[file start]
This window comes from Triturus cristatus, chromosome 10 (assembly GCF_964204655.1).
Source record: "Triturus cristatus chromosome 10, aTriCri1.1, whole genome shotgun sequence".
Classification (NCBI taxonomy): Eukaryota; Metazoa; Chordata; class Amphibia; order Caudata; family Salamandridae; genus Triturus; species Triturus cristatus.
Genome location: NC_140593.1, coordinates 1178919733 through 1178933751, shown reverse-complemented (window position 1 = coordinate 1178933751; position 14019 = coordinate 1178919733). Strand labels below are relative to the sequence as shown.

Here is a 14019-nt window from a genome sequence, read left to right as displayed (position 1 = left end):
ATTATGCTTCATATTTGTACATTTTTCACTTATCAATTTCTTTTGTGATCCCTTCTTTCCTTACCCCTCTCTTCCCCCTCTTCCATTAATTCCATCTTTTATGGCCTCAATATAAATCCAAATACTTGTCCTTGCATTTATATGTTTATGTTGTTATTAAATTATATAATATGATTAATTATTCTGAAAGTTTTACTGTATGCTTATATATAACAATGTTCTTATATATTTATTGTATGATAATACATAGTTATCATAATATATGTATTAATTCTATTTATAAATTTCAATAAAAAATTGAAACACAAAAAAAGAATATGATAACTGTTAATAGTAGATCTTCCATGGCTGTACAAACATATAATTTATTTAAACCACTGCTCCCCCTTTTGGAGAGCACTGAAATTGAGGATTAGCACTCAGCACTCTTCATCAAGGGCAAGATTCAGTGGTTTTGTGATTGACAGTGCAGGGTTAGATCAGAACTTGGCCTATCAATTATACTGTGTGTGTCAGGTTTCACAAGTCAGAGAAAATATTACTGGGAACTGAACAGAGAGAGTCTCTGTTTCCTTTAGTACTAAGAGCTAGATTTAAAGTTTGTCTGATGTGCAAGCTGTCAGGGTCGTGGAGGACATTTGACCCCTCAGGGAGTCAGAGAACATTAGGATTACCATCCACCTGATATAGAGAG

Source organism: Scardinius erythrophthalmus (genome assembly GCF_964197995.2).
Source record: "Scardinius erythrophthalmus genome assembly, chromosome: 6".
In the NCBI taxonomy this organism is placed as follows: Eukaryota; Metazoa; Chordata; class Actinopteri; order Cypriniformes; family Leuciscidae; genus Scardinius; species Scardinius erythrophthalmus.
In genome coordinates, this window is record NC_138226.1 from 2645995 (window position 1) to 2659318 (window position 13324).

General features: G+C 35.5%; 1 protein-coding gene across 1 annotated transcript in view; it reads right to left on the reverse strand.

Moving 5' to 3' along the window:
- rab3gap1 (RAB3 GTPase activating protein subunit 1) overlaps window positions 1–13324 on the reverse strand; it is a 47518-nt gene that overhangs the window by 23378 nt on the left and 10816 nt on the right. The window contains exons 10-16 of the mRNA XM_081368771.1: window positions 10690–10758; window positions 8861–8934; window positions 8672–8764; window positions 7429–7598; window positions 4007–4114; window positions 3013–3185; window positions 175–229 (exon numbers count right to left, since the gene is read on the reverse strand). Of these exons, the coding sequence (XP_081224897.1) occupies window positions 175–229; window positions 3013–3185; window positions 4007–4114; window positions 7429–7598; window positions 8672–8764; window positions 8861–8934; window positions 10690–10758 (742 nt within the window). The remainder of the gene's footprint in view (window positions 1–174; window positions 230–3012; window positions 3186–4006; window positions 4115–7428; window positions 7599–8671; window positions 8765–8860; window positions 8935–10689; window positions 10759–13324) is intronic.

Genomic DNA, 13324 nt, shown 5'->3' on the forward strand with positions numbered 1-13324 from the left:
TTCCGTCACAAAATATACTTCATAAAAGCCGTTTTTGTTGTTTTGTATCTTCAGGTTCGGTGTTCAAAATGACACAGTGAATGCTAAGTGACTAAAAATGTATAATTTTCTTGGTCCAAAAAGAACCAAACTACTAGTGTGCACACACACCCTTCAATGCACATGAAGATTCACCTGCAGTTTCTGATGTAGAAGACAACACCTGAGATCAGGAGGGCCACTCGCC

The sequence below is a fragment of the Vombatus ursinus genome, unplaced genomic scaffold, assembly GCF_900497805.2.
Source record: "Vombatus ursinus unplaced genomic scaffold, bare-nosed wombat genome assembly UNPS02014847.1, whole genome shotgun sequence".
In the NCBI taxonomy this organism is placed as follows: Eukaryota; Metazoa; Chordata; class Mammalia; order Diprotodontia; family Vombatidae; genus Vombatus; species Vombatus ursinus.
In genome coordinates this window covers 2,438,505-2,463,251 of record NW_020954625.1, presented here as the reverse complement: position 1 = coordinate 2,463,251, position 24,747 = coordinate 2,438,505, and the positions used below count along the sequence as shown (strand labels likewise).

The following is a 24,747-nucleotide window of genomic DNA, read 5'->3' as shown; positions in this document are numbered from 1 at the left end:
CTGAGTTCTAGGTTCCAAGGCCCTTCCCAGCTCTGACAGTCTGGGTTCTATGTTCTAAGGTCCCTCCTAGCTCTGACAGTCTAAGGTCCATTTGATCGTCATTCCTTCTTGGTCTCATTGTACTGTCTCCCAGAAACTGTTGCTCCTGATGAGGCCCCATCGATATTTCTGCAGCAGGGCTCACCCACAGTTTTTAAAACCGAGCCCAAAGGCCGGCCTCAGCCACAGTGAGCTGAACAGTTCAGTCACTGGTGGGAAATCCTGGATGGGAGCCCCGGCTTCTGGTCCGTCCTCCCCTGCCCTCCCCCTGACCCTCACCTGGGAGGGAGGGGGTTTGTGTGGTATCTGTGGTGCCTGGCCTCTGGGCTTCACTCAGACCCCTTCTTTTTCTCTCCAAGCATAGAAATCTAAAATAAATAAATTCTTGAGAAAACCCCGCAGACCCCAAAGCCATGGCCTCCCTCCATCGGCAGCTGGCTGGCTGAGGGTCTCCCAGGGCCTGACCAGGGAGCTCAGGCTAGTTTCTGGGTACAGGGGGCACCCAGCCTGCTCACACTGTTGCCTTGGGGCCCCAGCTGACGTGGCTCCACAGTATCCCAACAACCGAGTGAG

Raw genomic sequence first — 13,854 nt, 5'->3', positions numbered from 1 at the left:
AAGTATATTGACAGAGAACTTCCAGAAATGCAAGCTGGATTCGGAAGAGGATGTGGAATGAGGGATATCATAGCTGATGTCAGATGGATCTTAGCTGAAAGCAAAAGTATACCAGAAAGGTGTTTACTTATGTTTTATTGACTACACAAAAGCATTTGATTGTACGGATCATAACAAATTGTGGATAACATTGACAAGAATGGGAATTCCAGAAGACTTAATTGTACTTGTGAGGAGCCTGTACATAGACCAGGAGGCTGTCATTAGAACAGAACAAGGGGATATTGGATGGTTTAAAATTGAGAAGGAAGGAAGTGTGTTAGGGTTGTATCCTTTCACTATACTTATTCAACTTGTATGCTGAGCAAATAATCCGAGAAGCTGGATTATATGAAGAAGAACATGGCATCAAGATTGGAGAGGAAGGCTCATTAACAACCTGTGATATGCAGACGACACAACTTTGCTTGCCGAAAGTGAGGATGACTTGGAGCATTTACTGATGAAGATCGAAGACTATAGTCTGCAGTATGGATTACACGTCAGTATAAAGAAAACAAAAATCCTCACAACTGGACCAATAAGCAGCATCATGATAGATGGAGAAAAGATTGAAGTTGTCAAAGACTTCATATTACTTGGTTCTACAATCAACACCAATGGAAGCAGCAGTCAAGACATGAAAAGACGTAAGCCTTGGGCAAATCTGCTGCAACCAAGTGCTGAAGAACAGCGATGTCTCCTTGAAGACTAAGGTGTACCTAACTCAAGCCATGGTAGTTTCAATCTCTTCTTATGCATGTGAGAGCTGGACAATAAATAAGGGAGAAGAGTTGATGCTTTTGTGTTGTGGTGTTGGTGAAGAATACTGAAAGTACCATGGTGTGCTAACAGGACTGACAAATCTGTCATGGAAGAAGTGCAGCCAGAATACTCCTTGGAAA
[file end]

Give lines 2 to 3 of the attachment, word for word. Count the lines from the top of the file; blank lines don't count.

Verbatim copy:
Source record: "Triturus cristatus chromosome 10, aTriCri1.1, whole genome shotgun sequence".
Classification (NCBI taxonomy): Eukaryota; Metazoa; Chordata; class Amphibia; order Caudata; family Salamandridae; genus Triturus; species Triturus cristatus.